Giving Tuesday

July 14th

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7 Ways to Help Your Child Enjoy Reading

As a reader, I have traveled the world, met famous artists, explored space and solved mysteries – without ever leaving my living room. As an author, I have used stories to encourage and inspire women around the world. Books can take us on amazing adventures, teach us about new people and ways of life, and encourage us through some of life’s hardest moments.


Although I’ve always loved reading (and almost always had a book with me as a child), my daughter prefers math because it comes more easily to her. There is something about two plus two always equaling four that gives her confidence, and she spends as much time figuring out math facts as she does creating art projects.


So, we’ve been creating fun (and sometimes funny) math word problems for her to read and solve. As she draws silly pictures to figure out the equations, she’s learning how reading, math and art can all work together.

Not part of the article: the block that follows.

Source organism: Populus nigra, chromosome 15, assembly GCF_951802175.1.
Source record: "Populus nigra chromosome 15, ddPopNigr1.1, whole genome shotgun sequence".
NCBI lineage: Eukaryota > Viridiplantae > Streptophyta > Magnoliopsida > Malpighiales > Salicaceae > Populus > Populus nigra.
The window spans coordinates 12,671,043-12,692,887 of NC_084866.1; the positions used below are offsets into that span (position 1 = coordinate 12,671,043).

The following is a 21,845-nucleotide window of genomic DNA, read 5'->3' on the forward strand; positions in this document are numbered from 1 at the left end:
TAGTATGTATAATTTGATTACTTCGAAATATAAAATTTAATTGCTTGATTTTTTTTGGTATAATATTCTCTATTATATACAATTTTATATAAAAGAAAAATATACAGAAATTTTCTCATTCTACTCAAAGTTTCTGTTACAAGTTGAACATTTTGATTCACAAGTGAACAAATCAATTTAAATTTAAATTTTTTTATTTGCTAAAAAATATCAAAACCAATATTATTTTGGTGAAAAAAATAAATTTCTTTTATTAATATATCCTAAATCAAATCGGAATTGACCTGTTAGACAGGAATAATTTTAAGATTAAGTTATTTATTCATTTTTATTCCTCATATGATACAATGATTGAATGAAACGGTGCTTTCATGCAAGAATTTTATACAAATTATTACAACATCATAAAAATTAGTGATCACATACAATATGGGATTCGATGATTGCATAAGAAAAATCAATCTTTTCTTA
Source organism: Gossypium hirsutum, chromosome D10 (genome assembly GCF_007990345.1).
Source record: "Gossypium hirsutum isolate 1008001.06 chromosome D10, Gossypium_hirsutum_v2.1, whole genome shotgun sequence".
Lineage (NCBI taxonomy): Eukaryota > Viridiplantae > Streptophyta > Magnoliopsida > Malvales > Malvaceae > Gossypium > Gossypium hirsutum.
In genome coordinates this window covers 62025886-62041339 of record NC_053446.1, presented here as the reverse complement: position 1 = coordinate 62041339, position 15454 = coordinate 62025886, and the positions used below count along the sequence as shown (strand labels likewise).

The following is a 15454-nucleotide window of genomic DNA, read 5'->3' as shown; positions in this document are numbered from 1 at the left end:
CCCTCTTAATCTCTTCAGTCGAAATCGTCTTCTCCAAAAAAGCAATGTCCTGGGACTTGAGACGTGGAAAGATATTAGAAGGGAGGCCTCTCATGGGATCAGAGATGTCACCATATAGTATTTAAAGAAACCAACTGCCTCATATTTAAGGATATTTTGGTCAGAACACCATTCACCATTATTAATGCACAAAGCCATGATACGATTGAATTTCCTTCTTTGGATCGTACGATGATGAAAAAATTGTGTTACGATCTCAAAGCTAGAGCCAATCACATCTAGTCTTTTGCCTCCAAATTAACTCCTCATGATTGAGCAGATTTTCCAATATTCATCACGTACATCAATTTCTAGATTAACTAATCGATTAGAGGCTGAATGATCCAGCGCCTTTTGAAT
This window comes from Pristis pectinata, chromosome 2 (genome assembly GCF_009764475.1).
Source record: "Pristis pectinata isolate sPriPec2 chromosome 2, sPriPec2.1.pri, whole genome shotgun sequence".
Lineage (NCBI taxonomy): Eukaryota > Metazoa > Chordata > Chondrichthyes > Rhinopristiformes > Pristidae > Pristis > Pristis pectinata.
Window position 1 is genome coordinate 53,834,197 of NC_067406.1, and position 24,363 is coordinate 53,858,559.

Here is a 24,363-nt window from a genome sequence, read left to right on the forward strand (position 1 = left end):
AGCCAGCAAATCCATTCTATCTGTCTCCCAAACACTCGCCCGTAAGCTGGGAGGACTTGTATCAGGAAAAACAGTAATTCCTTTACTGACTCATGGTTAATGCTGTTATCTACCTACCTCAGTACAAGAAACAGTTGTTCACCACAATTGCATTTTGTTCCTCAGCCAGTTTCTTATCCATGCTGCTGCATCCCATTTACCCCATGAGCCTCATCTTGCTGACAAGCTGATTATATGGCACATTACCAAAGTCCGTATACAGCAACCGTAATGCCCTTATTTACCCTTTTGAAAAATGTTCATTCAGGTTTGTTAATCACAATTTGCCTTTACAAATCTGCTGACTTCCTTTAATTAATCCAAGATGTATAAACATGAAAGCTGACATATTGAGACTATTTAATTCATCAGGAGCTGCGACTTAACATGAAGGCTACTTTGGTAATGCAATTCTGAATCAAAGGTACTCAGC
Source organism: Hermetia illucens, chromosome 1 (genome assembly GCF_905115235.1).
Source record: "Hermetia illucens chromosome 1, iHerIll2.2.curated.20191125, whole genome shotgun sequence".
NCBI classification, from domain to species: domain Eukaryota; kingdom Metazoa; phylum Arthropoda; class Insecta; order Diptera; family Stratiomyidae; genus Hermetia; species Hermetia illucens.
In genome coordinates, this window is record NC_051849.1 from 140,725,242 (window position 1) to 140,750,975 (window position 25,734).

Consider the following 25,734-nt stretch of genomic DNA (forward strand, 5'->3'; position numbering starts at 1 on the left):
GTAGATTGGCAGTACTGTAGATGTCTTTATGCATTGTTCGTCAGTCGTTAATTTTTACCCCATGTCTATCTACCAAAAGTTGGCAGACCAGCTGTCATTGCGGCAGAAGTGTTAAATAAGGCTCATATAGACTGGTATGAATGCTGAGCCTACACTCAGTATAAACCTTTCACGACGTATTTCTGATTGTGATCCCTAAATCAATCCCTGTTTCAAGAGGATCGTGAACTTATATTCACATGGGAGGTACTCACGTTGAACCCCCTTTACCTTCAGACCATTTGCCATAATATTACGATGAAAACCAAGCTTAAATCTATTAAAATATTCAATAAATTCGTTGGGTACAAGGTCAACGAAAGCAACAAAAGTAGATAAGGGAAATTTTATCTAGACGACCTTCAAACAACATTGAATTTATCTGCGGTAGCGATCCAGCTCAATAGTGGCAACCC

If you have a reluctant reader in your home, try these ideas to encourage him or her to become a lifelong lover of the written word.


Read aloud to your child every day. Whether you read together at bedtime or do story time in the morning, reading to your child, no matter their age, can help them enjoy reading.


When children listen to great stories, they’re exposed to new vocabulary and grammar principles. But even more importantly, they begin to see how words construct meaning in the world around us. Whether students arrive in the classroom unable to read the alphabet or already reading chapter books, reading aloud offers the opportunity to capture their imaginations and introduce them to quality fiction and nonfiction. – We Are Teachers